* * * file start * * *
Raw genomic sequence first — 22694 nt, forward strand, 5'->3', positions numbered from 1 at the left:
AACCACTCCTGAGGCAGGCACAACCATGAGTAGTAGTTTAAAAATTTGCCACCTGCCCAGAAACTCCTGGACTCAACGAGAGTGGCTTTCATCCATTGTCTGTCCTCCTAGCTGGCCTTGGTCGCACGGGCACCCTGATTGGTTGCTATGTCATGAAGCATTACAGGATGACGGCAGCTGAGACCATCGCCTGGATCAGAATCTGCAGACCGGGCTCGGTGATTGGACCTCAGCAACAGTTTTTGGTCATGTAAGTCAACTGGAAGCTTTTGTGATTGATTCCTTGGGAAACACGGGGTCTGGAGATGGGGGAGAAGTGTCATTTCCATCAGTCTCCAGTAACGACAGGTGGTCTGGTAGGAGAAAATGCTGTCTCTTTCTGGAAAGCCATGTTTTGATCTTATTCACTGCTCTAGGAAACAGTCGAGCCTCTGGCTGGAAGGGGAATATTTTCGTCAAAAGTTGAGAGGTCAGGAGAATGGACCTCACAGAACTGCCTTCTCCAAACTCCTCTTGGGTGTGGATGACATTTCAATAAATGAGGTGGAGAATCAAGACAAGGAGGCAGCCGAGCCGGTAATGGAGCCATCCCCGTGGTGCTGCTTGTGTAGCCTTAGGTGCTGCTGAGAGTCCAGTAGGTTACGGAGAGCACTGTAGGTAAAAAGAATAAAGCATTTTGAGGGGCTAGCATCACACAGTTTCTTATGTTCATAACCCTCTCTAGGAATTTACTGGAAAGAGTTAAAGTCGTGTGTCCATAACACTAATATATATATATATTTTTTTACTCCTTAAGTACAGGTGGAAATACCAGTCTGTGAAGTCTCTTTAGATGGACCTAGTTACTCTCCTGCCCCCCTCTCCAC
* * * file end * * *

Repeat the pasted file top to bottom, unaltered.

Raw genomic sequence first — 22694 nt, forward strand, 5'->3', positions numbered from 1 at the left:
AACCACTCCTGAGGCAGGCACAACCATGAGTAGTAGTTTAAAAATTTGCCACCTGCCCAGAAACTCCTGGACTCAACGAGAGTGGCTTTCATCCATTGTCTGTCCTCCTAGCTGGCCTTGGTCGCACGGGCACCCTGATTGGTTGCTATGTCATGAAGCATTACAGGATGACGGCAGCTGAGACCATCGCCTGGATCAGAATCTGCAGACCGGGCTCGGTGATTGGACCTCAGCAACAGTTTTTGGTCATGTAAGTCAACTGGAAGCTTTTGTGATTGATTCCTTGGGAAACACGGGGTCTGGAGATGGGGGAGAAGTGTCATTTCCATCAGTCTCCAGTAACGACAGGTGGTCTGGTAGGAGAAAATGCTGTCTCTTTCTGGAAAGCCATGTTTTGATCTTATTCACTGCTCTAGGAAACAGTCGAGCCTCTGGCTGGAAGGGGAATATTTTCGTCAAAAGTTGAGAGGTCAGGAGAATGGACCTCACAGAACTGCCTTCTCCAAACTCCTCTTGGGTGTGGATGACATTTCAATAAATGAGGTGGAGAATCAAGACAAGGAGGCAGCCGAGCCGGTAATGGAGCCATCCCCGTGGTGCTGCTTGTGTAGCCTTAGGTGCTGCTGAGAGTCCAGTAGGTTACGGAGAGCACTGTAGGTAAAAAGAATAAAGCATTTTGAGGGGCTAGCATCACACAGTTTCTTATGTTCATAACCCTCTCTAGGAATTTACTGGAAAGAGTTAAAGTCGTGTGTCCATAACACTAATATATATATATATTTTTTTACTCCTTAAGTACAGGTGGAAATACCAGTCTGTGAAGTCTCTTTAGATGGACCTAGTTACTCTCCTGCCCCCCTCTCCAC